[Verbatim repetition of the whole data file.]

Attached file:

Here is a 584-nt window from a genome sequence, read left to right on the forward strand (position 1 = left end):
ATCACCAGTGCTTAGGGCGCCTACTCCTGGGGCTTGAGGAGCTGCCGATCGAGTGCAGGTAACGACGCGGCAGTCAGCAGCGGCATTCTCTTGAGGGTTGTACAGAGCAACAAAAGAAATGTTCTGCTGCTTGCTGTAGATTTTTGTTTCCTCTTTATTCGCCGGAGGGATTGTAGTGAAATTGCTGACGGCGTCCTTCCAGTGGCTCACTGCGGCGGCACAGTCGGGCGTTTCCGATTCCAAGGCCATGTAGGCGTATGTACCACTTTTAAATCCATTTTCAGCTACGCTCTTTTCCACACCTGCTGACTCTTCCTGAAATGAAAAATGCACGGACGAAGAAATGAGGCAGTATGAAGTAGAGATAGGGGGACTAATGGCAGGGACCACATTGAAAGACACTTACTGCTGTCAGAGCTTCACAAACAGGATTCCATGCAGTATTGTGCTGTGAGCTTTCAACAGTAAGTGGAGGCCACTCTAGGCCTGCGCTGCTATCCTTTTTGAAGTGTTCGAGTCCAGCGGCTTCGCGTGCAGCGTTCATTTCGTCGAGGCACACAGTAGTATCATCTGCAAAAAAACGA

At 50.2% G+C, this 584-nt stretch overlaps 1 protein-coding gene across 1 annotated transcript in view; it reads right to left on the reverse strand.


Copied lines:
Here is a 584-nt window from a genome sequence, read left to right on the forward strand (position 1 = left end):
ATCACCAGTGCTTAGGGCGCCTACTCCTGGGGCTTGAGGAGCTGCCGATCGAGTGCAGGTAACGACGCGGCAGTCAGCAGCGGCATTCTCTTGAGGGTTGTACAGAGCAACAAAAGAAATGTTCTGCTGCTTGCTGTAGATTTTTGTTTCCTCTTTATTCGCCGGAGGGATTGTAGTGAAATTGCTGACGGCGTCCTTCCAGTGGCTCACTGCGGCGGCACAGTCGGGCGTTTCCGATTCCAAGGCCATGTAGGCGTATGTACCACTTTTAAATCCATTTTCAGCTACGCTCTTTTCCACACCTGCTGACTCTTCCTGAAATGAAAAATGCACGGACGAAGAAATGAGGCAGTATGAAGTAGAGATAGGGGGACTAATGGCAGGGACCACATTGAAAGACACTTACTGCTGTCAGAGCTTCACAAACAGGATTCCATGCAGTATTGTGCTGTGAGCTTTCAACAGTAAGTGGAGGCCACTCTAGGCCTGCGCTGCTATCCTTTTTGAAGTGTTCGAGTCCAGCGGCTTCGCGTGCAGCGTTCATTTCGTCGAGGCACACAGTAGTATCATCTGCAAAAAAACGA

At 50.2% G+C, this 584-nt stretch overlaps 1 protein-coding gene across 1 annotated transcript in view; it reads right to left on the reverse strand.